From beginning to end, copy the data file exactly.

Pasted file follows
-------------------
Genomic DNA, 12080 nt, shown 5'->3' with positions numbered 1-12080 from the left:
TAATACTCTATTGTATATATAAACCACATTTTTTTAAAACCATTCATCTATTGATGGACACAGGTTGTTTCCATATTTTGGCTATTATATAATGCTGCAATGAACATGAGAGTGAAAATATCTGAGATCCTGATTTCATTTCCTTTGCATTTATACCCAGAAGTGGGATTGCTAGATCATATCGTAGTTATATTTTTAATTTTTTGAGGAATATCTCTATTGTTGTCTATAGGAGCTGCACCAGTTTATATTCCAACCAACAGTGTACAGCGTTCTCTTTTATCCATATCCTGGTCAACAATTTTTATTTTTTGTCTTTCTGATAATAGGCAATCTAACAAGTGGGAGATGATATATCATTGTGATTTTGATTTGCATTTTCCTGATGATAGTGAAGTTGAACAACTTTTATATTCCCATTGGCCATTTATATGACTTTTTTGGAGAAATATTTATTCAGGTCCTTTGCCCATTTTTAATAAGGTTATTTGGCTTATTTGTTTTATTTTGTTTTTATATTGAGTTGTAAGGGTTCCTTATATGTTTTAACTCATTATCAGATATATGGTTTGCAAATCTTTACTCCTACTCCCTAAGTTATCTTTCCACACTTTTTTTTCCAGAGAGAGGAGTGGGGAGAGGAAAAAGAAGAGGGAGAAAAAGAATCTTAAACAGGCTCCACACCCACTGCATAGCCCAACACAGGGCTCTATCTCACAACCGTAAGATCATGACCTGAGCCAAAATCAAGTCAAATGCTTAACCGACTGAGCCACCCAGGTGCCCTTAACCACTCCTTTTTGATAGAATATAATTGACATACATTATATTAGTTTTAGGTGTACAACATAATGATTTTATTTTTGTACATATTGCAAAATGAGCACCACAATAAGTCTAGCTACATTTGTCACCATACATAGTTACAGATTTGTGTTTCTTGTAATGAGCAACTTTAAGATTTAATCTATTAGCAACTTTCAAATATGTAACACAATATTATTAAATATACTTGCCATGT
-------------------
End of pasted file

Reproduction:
Genomic DNA, 12080 nt, shown 5'->3' with positions numbered 1-12080 from the left:
TAATACTCTATTGTATATATAAACCACATTTTTTTAAAACCATTCATCTATTGATGGACACAGGTTGTTTCCATATTTTGGCTATTATATAATGCTGCAATGAACATGAGAGTGAAAATATCTGAGATCCTGATTTCATTTCCTTTGCATTTATACCCAGAAGTGGGATTGCTAGATCATATCGTAGTTATATTTTTAATTTTTTGAGGAATATCTCTATTGTTGTCTATAGGAGCTGCACCAGTTTATATTCCAACCAACAGTGTACAGCGTTCTCTTTTATCCATATCCTGGTCAACAATTTTTATTTTTTGTCTTTCTGATAATAGGCAATCTAACAAGTGGGAGATGATATATCATTGTGATTTTGATTTGCATTTTCCTGATGATAGTGAAGTTGAACAACTTTTATATTCCCATTGGCCATTTATATGACTTTTTTGGAGAAATATTTATTCAGGTCCTTTGCCCATTTTTAATAAGGTTATTTGGCTTATTTGTTTTATTTTGTTTTTATATTGAGTTGTAAGGGTTCCTTATATGTTTTAACTCATTATCAGATATATGGTTTGCAAATCTTTACTCCTACTCCCTAAGTTATCTTTCCACACTTTTTTTTCCAGAGAGAGGAGTGGGGAGAGGAAAAAGAAGAGGGAGAAAAAGAATCTTAAACAGGCTCCACACCCACTGCATAGCCCAACACAGGGCTCTATCTCACAACCGTAAGATCATGACCTGAGCCAAAATCAAGTCAAATGCTTAACCGACTGAGCCACCCAGGTGCCCTTAACCACTCCTTTTTGATAGAATATAATTGACATACATTATATTAGTTTTAGGTGTACAACATAATGATTTTATTTTTGTACATATTGCAAAATGAGCACCACAATAAGTCTAGCTACATTTGTCACCATACATAGTTACAGATTTGTGTTTCTTGTAATGAGCAACTTTAAGATTTAATCTATTAGCAACTTTCAAATATGTAACACAATATTATTAAATATACTTGCCATGT